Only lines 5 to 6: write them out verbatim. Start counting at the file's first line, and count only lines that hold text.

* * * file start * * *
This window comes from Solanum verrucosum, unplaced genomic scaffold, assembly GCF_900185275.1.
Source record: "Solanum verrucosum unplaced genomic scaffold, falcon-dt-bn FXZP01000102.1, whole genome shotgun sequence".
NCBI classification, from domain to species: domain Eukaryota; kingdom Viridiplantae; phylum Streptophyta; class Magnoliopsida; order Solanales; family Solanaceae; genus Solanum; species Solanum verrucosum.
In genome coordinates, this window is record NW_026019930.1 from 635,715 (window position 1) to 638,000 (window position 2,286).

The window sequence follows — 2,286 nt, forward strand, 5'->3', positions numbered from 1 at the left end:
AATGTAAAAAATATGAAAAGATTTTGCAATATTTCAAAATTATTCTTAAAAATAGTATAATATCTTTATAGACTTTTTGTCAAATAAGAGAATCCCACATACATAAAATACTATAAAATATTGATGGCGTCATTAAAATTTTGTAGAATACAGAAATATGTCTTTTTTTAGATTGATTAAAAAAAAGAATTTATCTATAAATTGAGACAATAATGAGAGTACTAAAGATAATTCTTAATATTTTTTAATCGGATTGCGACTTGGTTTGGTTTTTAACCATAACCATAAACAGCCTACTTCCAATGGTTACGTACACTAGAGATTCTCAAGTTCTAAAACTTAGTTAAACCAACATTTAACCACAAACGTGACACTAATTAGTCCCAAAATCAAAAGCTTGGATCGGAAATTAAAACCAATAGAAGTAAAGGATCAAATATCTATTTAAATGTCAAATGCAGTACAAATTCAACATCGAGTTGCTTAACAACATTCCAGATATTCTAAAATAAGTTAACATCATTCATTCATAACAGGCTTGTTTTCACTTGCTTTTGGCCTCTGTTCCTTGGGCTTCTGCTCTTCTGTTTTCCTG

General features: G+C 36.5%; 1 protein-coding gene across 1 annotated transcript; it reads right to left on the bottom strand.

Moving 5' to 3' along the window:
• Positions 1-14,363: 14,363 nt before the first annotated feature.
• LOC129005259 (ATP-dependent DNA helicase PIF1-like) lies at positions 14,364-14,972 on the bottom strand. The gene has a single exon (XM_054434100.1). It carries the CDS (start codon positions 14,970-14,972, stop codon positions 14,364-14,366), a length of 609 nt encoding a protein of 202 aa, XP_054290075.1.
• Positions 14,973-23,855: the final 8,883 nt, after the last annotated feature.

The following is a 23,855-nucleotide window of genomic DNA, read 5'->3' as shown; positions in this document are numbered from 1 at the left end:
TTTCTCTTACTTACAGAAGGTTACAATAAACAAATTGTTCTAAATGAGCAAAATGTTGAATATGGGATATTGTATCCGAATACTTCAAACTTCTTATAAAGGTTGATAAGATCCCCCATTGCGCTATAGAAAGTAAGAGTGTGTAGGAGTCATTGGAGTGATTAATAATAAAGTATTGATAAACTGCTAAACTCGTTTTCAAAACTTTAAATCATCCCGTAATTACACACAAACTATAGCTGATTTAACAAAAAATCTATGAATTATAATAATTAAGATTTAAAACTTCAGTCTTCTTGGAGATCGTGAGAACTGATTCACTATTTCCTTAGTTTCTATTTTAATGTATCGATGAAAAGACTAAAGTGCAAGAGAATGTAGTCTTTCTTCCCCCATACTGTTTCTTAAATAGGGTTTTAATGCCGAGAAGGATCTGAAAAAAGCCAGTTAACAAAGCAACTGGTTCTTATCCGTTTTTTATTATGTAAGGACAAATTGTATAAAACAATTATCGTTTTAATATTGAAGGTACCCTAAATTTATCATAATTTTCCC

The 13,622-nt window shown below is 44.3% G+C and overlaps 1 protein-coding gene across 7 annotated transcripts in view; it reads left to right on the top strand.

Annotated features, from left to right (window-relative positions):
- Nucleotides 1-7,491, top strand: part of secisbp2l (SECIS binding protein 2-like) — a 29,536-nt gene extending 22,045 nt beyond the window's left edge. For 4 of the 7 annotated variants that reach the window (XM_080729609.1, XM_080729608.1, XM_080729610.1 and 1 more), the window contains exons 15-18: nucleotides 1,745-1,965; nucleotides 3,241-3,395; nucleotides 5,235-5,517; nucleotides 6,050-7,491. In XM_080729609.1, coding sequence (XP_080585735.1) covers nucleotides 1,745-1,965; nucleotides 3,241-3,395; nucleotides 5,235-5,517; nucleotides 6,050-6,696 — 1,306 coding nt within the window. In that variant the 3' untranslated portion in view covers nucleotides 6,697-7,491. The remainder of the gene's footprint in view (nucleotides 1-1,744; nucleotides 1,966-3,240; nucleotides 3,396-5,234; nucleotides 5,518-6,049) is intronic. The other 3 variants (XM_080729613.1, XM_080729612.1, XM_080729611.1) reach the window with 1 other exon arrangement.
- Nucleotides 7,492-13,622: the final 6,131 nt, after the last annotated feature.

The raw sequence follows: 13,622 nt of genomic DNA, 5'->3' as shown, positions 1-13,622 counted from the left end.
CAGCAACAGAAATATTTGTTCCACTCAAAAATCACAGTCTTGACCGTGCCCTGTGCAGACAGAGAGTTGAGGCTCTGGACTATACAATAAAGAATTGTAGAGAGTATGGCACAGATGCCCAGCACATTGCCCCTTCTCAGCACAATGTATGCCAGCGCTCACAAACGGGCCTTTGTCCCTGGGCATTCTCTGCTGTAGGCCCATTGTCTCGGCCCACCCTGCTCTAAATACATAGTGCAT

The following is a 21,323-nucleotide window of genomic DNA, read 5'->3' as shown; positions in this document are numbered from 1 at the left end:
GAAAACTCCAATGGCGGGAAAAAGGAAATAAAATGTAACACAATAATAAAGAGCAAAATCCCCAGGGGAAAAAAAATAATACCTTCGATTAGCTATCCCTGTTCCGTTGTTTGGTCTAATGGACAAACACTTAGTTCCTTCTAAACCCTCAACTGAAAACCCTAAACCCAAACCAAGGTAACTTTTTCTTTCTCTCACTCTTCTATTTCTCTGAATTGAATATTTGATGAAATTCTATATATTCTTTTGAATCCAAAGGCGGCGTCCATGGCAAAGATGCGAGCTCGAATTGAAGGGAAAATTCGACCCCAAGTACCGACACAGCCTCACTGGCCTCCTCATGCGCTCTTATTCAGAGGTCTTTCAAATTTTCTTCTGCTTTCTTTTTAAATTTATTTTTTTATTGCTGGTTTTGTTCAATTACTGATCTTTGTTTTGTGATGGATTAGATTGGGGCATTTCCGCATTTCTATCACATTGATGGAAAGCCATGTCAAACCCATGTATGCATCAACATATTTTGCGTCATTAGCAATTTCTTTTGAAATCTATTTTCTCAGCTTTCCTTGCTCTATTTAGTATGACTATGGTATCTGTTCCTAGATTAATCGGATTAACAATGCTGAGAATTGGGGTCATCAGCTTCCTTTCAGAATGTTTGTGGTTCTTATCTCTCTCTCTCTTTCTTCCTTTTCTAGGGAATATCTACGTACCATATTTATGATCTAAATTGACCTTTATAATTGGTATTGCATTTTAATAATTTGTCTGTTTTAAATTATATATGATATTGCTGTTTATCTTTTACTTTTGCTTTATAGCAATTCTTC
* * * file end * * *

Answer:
The window sequence follows — 2,286 nt, forward strand, 5'->3', positions numbered from 1 at the left end:
AATGTAAAAAATATGAAAAGATTTTGCAATATTTCAAAATTATTCTTAAAAATAGTATAATATCTTTATAGACTTTTTGTCAAATAAGAGAATCCCACATACATAAAATACTATAAAATATTGATGGCGTCATTAAAATTTTGTAGAATACAGAAATATGTCTTTTTTTAGATTGATTAAAAAAAAGAATTTATCTATAAATTGAGACAATAATGAGAGTACTAAAGATAATTCTTAATATTTTTTAATCGGATTGCGACTTGGTTTGGTTTTTAACCATAACCATAAACAGCCTACTTCCAATGGTTACGTACACTAGAGATTCTCAAGTTCTAAAACTTAGTTAAACCAACATTTAACCACAAACGTGACACTAATTAGTCCCAAAATCAAAAGCTTGGATCGGAAATTAAAACCAATAGAAGTAAAGGATCAAATATCTATTTAAATGTCAAATGCAGTACAAATTCAACATCGAGTTGCTTAACAACATTCCAGATATTCTAAAATAAGTTAACATCATTCATTCATAACAGGCTTGTTTTCACTTGCTTTTGGCCTCTGTTCCTTGGGCTTCTGCTCTTCTGTTTTCCTG